Steve Kornacki PONDERS the possibility that the current veep might try to become the oldest person ever to take the oath of office as president:
In a column this week, Ezra Klein hailed Joe Biden’s “heavyweight” credentials as a campaigner, dealmaker and talent evaluator, and touted him as a 2016 White House contender.
In theory, there should be nothing noteworthy about that last part. Biden is a sitting vice president in a second-term administration; he should be a natural prospect to run for the top job in the next election – something, he’s made clear, that he’s interested in doing. Of the three most recent two-term veeps, two – George H.W. Bush and Al Gore – used the office to clear relatively easy paths to presidential nominations, while the third – Dick Cheney – never seriously toyed with running on his own.
And, as Klein’s piece demonstrates, Biden’s credentials are even stronger when you consider the unusually consequential role he’s played in the Obama White House. He’s now the point-man on a major initiative on gun violence, and just before that was deputized to secure a last-minute fiscal cliff deal with Mitch McConnell. In fact, he’s been a key player in all of the White House’s various fiscal battles with the GOP, and let’s not forget the time he forced his boss’son gay marriage. Biden hasn’t claimed the singular power that Cheney enjoyed in George W. Bush’s first term (and here’s hoping no vice president ever does again), but beyond that it’s hard to think of a No. 2 who’s loomed as large in an administration as he has.
So why do we keep having to remind ourselves to include him in the ‘16 mix? There are two obvious reasons. The first is age: Biden turned 70 last month, meaning that if he runs in the next election, he’ll be 73 during the campaign and 74 on his inauguration – meaning he’d be the oldest person ever to be sworn in as president. (Ronald Reagan didn’t turn 74 until a few weeks after his second inaugural.)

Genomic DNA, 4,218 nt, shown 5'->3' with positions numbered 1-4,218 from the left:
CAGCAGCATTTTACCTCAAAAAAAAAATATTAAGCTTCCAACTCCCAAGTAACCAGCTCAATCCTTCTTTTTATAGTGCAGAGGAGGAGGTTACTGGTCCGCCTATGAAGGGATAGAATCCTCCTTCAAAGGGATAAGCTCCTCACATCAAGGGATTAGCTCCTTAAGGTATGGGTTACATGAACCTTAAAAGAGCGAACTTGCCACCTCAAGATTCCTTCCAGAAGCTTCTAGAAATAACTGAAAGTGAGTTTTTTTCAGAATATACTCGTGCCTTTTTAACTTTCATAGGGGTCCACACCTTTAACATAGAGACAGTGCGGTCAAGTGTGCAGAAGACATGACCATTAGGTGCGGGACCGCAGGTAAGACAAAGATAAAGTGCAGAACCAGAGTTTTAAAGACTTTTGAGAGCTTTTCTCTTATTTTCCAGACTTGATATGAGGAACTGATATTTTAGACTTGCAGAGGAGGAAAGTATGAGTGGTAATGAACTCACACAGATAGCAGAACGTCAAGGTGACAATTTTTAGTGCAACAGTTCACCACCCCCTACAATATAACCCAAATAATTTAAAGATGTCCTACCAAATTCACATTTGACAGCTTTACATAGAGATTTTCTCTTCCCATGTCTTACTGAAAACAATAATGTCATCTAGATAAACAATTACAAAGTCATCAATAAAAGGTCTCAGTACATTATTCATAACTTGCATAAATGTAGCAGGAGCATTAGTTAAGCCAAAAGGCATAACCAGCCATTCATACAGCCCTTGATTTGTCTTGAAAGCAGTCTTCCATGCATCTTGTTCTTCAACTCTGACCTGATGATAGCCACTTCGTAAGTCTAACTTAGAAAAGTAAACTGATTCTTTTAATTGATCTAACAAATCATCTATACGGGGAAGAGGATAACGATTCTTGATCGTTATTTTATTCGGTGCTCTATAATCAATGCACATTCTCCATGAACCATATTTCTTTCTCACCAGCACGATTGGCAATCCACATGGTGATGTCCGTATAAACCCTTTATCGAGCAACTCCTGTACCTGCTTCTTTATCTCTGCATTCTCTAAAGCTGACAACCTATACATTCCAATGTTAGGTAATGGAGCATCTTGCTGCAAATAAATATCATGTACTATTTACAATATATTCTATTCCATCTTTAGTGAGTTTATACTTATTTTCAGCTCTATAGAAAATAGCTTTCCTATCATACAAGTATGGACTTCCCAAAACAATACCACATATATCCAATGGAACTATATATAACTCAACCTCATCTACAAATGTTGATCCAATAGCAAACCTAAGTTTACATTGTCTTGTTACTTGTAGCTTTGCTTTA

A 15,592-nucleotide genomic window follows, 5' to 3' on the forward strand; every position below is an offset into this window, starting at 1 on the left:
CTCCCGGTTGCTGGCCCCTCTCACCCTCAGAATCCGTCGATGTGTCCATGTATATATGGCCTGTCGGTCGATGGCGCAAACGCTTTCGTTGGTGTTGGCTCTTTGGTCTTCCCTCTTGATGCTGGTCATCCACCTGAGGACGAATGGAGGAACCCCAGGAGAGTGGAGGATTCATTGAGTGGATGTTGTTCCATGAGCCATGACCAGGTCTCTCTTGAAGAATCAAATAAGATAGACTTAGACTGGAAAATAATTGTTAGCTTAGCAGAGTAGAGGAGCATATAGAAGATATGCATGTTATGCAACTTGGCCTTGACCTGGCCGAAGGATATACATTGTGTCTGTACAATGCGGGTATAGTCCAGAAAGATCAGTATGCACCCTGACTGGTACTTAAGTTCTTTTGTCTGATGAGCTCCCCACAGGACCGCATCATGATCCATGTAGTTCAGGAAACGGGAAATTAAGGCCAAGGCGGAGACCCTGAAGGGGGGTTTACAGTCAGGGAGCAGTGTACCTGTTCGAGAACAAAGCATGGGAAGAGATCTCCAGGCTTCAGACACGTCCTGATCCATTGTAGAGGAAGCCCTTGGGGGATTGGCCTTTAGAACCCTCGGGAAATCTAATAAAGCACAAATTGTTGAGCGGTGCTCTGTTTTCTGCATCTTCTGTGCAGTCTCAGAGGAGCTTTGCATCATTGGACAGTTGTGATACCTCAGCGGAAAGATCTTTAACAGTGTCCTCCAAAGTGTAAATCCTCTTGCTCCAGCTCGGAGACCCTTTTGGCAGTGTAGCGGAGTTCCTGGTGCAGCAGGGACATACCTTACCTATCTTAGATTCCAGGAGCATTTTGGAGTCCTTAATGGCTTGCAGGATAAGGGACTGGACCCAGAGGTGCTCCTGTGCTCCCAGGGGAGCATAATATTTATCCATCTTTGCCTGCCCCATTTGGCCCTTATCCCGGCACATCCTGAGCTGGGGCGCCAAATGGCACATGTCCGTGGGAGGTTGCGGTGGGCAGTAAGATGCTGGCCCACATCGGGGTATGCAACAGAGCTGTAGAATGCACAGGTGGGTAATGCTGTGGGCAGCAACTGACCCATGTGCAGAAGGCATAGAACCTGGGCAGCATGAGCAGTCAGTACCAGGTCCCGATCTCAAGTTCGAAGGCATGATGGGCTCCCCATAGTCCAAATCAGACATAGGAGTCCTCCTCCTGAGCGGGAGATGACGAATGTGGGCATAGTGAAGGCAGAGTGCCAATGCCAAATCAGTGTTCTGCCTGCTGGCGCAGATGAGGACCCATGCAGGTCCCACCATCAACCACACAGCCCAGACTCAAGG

The other reason Biden is overlooked is more serious: Hillary. The outgoing secretary of state, if she chooses to run, has the potential to be a primary season front-runner like we’ve never before seen. Yes, I know, we heard the same thing in the run-up to 2008, and look how that turned out. But Clinton’s two major weaknesses in that race – her vote for the Iraq War that her party base vehemently opposed and claims that she was too polarizing and would jeopardize the party’s general election prospects – have vanished.
Realistically, it’s difficult to imagine a scenario in which Biden – or almost anyone else, except perhaps an ambitious up-and-comer looking for name recognition – runs against Clinton. If she runs.
And in light of her recent medical scare, that’s an if that seems to be getting bigger. Clinton has insisted repeatedly that she has no plans to run in ’16 and that she just wants to take some serious time off after leaving the State Department. Maybe her break will fill her with energy for another national campaign. It could also lead her to decide: I’m 66 years old, I still have some good years left, and I’ve proven all I need to prove in public life – time to try something else.